“The objectives of this institution shall be to promote and develop literature, art, sculpture, music, architecture, journalism, drama, science, education and the learned professions, and to that end to encourage authors, artists, sculptors, architects, journalists, educators, scientists and members of the musical, dramatic, and learned professions in their work, and for these purposes to provide a place of assembly for them and other persons interested in and sympathetic to them, and their objectives, effort and work.”

As a result of its commitment to promoting the arts, it has seen many art exhibits over its long history,  and at one point maintained a very large collection of art of its members (sadly much has been dispersed but some fine works remain).

Perhaps the menus are so remarkable because of the large representation of the art community in its membership.

Many of the names on these historical menus –– so famous then ––are unknown or barely known today. Some of musicians, like Paderewski and writers like Mark Twain are still well known, but other names need a Google visit to find who they were. Some of the names names are vaguely familiar –– you just needed a nudge to remember them .

Ignacy Jan Paderewski –– pianist, composer, Politician and 2nd Prime Minister of Poland, Library of Congress

Whitelaw Reid, Editor of the New York Tribune and Ambassador to France and England, Library of Congress

The Egyptian themed menu for publisher and Ambassador to France, Whitelaw Reid –– is a great favorite of mine.  I was unfamiliar, however, with Whitelaw Reid.  It turns out he was a very important figure in politics in the 19th century and at the time of the dinner –– running for Vice President with Benjamin Harrison (they lost to Grover Cleveland).  One wonders how well our famous men will fare in 100 years… will anyone know who Rupert Murdoch was in 2100, or Mark Zuckerberg? Do you remember who invented the gasoline-powered automobile (Karl Benz snagged the patent in 1886)?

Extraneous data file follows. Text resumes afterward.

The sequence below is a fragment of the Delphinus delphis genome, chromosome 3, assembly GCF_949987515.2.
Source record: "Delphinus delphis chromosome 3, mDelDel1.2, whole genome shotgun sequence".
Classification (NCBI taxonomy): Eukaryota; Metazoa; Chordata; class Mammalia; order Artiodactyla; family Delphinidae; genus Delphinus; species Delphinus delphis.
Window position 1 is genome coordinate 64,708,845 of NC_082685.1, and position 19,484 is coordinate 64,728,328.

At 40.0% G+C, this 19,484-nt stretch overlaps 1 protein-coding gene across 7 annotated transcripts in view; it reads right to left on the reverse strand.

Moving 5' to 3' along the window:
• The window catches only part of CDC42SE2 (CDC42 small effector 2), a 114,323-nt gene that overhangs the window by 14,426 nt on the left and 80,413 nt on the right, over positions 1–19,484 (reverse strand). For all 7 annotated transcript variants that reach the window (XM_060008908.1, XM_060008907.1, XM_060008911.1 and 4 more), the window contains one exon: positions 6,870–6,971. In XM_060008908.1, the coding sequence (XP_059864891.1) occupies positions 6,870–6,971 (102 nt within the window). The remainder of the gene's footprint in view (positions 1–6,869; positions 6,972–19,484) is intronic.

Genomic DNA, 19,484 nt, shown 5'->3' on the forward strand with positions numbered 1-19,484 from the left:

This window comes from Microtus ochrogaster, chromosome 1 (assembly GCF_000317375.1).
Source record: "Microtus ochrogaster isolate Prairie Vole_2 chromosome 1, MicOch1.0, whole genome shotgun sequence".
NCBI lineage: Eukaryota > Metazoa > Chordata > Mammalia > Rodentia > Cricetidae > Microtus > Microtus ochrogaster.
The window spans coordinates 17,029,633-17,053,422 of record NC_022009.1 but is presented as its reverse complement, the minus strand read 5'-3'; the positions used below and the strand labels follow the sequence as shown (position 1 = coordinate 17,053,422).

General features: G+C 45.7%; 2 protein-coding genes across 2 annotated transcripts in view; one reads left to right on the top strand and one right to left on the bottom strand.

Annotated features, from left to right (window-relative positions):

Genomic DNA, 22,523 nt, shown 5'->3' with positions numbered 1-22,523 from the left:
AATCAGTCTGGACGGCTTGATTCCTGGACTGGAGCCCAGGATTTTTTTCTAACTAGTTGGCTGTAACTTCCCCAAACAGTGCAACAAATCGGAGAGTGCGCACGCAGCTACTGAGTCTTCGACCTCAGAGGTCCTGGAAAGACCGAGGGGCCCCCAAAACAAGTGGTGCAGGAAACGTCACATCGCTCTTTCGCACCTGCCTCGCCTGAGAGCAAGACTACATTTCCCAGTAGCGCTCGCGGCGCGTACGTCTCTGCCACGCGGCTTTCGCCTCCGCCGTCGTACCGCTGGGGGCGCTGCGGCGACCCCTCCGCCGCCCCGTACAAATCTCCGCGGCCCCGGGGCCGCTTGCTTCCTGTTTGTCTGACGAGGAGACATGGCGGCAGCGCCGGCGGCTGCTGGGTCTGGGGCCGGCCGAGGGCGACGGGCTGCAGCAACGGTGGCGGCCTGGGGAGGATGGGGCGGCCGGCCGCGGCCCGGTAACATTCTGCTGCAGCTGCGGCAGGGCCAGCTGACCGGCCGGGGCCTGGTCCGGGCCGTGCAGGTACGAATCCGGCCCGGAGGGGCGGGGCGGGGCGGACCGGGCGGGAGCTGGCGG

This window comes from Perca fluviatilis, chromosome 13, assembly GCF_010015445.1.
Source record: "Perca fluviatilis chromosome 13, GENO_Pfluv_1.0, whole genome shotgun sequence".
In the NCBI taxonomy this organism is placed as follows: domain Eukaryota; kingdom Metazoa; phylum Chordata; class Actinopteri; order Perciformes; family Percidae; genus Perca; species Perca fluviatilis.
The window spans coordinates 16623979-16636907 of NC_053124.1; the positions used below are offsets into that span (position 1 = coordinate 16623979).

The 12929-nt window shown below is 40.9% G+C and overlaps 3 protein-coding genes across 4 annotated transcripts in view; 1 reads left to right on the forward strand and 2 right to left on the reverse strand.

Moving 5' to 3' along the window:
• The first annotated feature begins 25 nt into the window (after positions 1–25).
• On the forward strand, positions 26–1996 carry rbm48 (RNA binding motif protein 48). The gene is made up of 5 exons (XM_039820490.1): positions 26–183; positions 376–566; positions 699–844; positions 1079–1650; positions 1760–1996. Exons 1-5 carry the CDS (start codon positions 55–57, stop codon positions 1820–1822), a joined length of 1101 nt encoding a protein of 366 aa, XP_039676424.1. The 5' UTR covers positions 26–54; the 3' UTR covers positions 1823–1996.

Perhaps then-ambassador Reid had a liking for the style (Egyptian style had been in fashion on and off since the time of Napoleon) but his diplomatic posts were to France and England, not Egypt –– no matter, the wonderful colors and graphics on the menu are arresting.  The food was not Egyptian, but rather classic food of New York at the end of the 19th century. 

I can imagine dinners in the 5th Avenue iteration of the club ––  wine-red, tasseled, gilded, and dripping with crystal –– very Victorian.  The dishes on menu are fairly recognizable today.  The green turtle soup and clams (or oysters) seemed to begin many club meals.  The Penobscot is an Atlantic salmon from the cold waters of Maine’s Penobscot river would have been baked or sautéed with a sauce.  Potatoes Parisienne are tiny potato balls, sautéed in butter then glazed with a meat glaze (made these, they are terrible good).  Bouchees of Game are cut up bits of cooked game in a game sauce seasoned with salt and pinch of sugar and placed into small cooked puff pastry shells (these would be only around 2 ½” so quite small),  small enough to pop into your mouth and great for an hors d’oeuvre.   Beef a la Richelieu is fairly straightforward –– a demi glace is poured over a tenderloin and, at least at Delmonicos Restaurant,  it was served with braised celery, stuffed tomatoes and glazed lettuce on a bed of rice with simple potatoes and a madeira sauce.  Kirsch punch is a refreshing alcoholic slushy and palate cleanser that would be delicious with almonds to snack on.  This was followed by Mallard Duck and a simple salad.  Ice cream was the usual finish to meals at the Lotos Club with the ubiquitous cheese and crackers and coffee at the end.